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Board of Commissioners of Great Neck Park District of Town of North Hempstead v. Kings Point Heights

SUPREME COURT OF THE STATE OF NEW YORK APPELLATE DIVISION SECOND JUDICIAL DEPARTMENT


June 1, 2010

IN THE MATTER OF BOARD OF COMMISSIONERS OF GREAT NECK PARK DISTRICT OF TOWN OF NORTH HEMPSTEAD, RESPONDENT-APPELLANT,
v.
KINGS POINT HEIGHTS, LLC, APPELLANT-RESPONDENT.

In a condemnation proceeding, the claimant, Kings Point Heights, LLC, appeals, as limited by its notice of appeal and brief, from stated portions of a judgment of the Supreme Court, Nassau County (McCabe, J.), entered February 7, 2008, which, upon a decision of the same court dated November 15, 2007, made after a non-jury trial, inter alia, failed to award it severance or consequential damages, and the condemnor, Board of Commissioners of Great Neck Park District of Town of North Hempstead, cross-appeals, as limited by its brief, from stated portions of the same judgment which, among other things, awarded compensation for the taking of underwater lands.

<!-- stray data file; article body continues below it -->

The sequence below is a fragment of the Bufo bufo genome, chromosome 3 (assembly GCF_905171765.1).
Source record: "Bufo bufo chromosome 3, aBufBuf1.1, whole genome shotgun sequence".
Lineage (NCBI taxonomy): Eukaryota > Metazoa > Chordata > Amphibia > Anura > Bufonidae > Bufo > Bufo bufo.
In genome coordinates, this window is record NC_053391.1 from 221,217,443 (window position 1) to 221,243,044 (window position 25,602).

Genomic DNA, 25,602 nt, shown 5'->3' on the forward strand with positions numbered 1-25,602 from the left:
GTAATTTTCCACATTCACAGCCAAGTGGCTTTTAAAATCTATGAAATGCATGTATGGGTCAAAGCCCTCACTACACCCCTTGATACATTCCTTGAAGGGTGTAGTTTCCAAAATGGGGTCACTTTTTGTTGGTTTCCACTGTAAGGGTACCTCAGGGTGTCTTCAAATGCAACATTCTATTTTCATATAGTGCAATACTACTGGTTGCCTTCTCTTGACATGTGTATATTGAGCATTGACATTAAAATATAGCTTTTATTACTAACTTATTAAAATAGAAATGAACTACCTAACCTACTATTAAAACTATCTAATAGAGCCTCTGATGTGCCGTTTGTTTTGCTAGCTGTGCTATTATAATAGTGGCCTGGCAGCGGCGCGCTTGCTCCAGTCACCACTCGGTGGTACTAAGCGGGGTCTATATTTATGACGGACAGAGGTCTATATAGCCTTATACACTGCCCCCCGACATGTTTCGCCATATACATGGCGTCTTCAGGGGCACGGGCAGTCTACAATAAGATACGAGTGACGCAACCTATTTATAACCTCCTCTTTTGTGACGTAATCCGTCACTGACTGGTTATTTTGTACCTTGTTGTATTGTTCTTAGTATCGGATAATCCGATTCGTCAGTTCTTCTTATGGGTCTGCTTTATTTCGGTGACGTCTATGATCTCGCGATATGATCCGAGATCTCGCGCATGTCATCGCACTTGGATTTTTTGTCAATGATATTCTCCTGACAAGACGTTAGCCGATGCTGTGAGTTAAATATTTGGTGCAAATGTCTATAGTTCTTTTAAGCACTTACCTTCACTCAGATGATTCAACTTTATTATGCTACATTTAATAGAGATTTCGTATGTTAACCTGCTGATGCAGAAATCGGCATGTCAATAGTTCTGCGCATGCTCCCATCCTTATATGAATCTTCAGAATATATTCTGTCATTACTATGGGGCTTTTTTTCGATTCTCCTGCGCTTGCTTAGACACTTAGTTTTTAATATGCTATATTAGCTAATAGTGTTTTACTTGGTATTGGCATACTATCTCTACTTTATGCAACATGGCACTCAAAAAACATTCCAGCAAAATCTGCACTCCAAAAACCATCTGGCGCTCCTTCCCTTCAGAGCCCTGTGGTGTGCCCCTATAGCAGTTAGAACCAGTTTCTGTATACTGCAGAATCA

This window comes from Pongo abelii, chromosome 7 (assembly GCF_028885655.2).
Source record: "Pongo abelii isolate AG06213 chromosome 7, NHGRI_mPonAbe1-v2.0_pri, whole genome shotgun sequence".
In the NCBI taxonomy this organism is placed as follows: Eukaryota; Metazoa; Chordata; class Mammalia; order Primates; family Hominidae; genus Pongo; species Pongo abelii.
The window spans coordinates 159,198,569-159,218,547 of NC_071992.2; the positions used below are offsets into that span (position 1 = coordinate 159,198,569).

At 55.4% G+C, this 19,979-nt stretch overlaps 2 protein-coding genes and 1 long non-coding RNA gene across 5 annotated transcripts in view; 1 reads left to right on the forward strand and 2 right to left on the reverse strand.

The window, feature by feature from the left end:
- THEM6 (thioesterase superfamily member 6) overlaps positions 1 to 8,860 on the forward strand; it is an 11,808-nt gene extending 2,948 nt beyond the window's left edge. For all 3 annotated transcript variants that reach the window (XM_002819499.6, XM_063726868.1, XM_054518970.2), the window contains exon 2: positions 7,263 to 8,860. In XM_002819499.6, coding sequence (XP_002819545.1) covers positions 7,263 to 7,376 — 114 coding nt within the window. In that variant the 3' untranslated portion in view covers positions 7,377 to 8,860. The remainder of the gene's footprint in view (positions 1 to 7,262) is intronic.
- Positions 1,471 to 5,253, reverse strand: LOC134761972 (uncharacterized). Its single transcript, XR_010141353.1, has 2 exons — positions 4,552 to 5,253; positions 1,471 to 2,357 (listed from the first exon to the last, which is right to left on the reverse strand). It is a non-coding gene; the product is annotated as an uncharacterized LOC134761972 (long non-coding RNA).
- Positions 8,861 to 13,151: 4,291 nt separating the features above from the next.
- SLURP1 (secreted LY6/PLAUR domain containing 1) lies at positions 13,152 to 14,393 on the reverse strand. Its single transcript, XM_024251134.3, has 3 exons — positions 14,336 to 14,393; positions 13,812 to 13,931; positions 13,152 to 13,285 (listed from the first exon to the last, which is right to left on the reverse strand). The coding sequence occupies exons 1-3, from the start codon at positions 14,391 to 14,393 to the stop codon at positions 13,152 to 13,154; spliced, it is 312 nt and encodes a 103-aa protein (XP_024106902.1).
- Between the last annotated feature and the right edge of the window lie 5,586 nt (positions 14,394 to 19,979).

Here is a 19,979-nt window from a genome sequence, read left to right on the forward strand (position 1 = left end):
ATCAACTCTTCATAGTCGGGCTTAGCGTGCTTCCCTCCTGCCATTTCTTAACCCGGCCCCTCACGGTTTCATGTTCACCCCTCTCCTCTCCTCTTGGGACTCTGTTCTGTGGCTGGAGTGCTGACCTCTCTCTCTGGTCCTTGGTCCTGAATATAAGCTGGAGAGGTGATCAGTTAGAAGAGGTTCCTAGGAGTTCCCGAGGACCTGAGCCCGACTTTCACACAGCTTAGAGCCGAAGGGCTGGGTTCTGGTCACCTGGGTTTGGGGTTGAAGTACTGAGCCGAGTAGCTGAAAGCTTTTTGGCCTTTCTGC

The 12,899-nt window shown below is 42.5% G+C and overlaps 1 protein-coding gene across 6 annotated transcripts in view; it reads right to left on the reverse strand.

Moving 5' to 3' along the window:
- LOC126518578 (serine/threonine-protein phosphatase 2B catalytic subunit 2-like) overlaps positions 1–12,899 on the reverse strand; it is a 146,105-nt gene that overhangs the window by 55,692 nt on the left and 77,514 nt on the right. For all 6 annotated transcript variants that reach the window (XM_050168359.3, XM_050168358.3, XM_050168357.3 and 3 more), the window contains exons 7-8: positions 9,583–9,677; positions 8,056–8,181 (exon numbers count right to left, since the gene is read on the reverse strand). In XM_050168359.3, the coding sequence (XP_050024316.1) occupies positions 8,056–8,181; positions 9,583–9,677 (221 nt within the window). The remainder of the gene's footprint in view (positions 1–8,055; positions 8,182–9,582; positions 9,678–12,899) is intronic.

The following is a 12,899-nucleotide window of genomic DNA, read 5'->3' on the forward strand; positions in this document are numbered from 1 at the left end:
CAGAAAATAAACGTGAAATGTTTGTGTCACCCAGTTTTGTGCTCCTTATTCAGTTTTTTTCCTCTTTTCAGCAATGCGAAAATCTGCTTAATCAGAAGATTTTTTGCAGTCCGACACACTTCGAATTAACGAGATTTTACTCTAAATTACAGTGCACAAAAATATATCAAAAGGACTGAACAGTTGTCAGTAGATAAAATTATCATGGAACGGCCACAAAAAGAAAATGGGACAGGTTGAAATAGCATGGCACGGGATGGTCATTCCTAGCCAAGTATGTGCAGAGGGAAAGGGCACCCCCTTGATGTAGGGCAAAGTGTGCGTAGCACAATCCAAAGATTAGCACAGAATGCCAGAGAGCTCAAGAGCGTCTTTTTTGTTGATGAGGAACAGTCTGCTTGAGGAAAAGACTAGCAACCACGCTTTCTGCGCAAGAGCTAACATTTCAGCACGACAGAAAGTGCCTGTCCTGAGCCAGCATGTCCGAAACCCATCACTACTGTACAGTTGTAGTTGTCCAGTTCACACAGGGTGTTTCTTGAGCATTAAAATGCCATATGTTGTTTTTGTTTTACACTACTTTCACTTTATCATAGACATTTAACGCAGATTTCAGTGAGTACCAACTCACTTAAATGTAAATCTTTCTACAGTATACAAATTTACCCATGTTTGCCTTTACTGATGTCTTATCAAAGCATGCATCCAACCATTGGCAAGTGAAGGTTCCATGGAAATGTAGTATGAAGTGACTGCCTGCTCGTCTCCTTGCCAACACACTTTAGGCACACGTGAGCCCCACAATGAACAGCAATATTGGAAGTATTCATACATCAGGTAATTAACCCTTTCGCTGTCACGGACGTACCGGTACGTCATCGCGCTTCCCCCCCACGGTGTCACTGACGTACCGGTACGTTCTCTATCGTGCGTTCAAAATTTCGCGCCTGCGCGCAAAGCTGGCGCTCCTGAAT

Published by New York State Law Reporting Bureau pursuant to Judiciary Law § 431.

This opinion is uncorrected and subject to revision before publication in the Official Reports.

MARK C. DILLON, J.P., RUTH C. BALKIN, PLUMMER E. LOTT and SANDRA L. SGROI, JJ.

(Index No. 5483/01)

DECISION & ORDER

ORDERED that the judgment is affirmed insofar as appealed and cross-appealed from, without costs or disbursements.

The subject property is located at 100 Kings Point Road and was known as Section 1, Block 144, part of Lots 50 and 51 on the Nassau County Land and Tax Map. The total area of the subject property prior to the taking was 6.243 acres, which included an underwater area accounting for 0.956 acres. The condemned area amounted to 2.388 acres of waterfront property and included the 0.956 underwater area. The area of remainder was 3.822 acres. The subject property was zoned A2 Residential by the Village of Kings Point, with a 40,000-square-foot minimum lot size.

In a resolution dated December 4, 2000, the Village of Kings Point Planning Board granted final plat approval for the subdivision of the subject property into four parcels. On January 10, 2001, the Great Neck Park District of the Town of North Hempstead (hereinafter the Park District) passed a resolution, after a hearing, to acquire by condemnation certain land for park purposes. Title to the subject property vested in the Park District on May 23, 2001. On June 4, 2001, Kings Point Heights, LLC (hereinafter the claimant), filed a notice of claim, seeking just compensation.